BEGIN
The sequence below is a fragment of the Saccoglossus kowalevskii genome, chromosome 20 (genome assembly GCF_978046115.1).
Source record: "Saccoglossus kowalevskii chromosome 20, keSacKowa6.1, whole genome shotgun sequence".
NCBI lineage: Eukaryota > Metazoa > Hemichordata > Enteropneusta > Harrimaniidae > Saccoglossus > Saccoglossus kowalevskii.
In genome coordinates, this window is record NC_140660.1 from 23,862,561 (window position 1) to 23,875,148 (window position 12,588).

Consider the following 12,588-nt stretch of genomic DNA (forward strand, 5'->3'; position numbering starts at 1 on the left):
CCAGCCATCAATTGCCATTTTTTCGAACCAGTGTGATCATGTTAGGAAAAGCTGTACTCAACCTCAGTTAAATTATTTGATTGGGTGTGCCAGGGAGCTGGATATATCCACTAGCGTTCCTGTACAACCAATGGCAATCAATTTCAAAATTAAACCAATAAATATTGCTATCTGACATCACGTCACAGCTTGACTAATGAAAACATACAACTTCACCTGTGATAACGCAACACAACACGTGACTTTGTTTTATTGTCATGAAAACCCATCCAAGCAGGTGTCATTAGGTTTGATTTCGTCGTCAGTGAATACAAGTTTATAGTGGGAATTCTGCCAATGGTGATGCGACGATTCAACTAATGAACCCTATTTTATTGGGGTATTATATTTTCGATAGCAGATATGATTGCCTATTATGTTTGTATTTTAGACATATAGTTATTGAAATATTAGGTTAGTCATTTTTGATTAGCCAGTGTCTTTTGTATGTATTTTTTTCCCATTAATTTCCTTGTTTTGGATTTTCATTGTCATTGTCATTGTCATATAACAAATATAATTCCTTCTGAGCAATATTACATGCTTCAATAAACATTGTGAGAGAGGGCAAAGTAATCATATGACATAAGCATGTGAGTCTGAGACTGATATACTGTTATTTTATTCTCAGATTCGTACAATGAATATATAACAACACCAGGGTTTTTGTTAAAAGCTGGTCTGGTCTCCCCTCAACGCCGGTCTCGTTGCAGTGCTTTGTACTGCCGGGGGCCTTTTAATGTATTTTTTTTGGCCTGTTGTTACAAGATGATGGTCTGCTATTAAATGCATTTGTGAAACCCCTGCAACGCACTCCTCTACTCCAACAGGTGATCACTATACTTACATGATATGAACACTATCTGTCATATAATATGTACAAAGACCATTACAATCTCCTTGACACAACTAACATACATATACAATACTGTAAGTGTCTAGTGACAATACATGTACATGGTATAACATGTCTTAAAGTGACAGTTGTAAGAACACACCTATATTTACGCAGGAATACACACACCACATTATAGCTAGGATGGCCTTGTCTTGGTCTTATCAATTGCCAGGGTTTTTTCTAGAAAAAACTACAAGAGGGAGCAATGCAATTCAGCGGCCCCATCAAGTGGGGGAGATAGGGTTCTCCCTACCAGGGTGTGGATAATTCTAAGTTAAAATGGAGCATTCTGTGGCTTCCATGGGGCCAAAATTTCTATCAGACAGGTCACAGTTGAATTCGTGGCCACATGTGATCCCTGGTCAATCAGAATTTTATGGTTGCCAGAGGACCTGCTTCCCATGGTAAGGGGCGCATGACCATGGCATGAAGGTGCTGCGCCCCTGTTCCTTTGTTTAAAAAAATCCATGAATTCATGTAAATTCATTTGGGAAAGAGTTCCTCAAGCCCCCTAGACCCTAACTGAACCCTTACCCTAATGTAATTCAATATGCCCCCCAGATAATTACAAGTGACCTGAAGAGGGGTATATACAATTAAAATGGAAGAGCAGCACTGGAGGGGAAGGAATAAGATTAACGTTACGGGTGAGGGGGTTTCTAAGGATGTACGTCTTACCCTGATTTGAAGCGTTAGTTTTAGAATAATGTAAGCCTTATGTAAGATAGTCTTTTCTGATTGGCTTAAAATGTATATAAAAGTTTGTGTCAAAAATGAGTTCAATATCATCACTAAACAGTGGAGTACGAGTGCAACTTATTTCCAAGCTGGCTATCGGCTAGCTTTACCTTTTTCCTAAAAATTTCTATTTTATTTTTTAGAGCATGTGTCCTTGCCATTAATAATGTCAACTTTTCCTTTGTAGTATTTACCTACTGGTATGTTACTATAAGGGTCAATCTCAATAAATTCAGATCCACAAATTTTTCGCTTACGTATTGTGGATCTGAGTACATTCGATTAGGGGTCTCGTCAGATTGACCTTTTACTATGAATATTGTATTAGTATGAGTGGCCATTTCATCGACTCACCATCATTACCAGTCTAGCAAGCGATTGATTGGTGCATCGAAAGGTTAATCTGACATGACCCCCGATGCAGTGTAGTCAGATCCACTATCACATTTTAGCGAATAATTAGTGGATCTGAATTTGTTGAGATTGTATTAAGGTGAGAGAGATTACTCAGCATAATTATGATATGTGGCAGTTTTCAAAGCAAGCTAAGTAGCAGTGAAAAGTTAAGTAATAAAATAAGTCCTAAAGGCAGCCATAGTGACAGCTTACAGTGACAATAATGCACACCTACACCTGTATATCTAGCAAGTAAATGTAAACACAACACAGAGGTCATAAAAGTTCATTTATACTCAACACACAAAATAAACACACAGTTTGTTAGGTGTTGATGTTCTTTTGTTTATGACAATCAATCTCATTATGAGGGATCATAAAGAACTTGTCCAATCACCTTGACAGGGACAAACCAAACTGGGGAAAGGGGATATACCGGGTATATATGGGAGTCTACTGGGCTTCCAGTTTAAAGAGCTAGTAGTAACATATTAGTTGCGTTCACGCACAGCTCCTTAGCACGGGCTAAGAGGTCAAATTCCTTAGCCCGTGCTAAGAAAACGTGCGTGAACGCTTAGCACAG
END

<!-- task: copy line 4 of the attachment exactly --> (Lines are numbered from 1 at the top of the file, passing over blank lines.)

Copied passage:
In genome coordinates, this window is record NC_140660.1 from 23,862,561 (window position 1) to 23,875,148 (window position 12,588).